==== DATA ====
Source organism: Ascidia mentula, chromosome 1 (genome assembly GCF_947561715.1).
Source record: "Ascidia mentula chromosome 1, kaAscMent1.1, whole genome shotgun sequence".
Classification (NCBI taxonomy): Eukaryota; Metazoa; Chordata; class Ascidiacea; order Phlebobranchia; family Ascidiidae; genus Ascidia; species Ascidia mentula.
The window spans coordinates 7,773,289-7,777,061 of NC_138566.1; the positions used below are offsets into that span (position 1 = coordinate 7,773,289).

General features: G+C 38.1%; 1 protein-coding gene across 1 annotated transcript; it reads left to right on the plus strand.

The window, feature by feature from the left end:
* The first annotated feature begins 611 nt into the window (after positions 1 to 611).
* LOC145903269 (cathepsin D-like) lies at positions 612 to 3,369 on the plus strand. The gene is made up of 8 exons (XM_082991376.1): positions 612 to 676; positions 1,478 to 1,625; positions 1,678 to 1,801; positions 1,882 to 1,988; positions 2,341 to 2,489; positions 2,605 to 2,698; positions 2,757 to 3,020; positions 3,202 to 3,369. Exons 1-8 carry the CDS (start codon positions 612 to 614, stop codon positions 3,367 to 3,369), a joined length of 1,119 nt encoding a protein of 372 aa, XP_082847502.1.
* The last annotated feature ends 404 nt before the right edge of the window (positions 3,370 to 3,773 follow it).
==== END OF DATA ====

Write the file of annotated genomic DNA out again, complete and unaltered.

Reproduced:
Source organism: Ascidia mentula, chromosome 1 (genome assembly GCF_947561715.1).
Source record: "Ascidia mentula chromosome 1, kaAscMent1.1, whole genome shotgun sequence".
Classification (NCBI taxonomy): Eukaryota; Metazoa; Chordata; class Ascidiacea; order Phlebobranchia; family Ascidiidae; genus Ascidia; species Ascidia mentula.
The window spans coordinates 7,773,289-7,777,061 of NC_138566.1; the positions used below are offsets into that span (position 1 = coordinate 7,773,289).

General features: G+C 38.1%; 1 protein-coding gene across 1 annotated transcript; it reads left to right on the plus strand.

The window, feature by feature from the left end:
* The first annotated feature begins 611 nt into the window (after positions 1 to 611).
* LOC145903269 (cathepsin D-like) lies at positions 612 to 3,369 on the plus strand. The gene is made up of 8 exons (XM_082991376.1): positions 612 to 676; positions 1,478 to 1,625; positions 1,678 to 1,801; positions 1,882 to 1,988; positions 2,341 to 2,489; positions 2,605 to 2,698; positions 2,757 to 3,020; positions 3,202 to 3,369. Exons 1-8 carry the CDS (start codon positions 612 to 614, stop codon positions 3,367 to 3,369), a joined length of 1,119 nt encoding a protein of 372 aa, XP_082847502.1.
* The last annotated feature ends 404 nt before the right edge of the window (positions 3,370 to 3,773 follow it).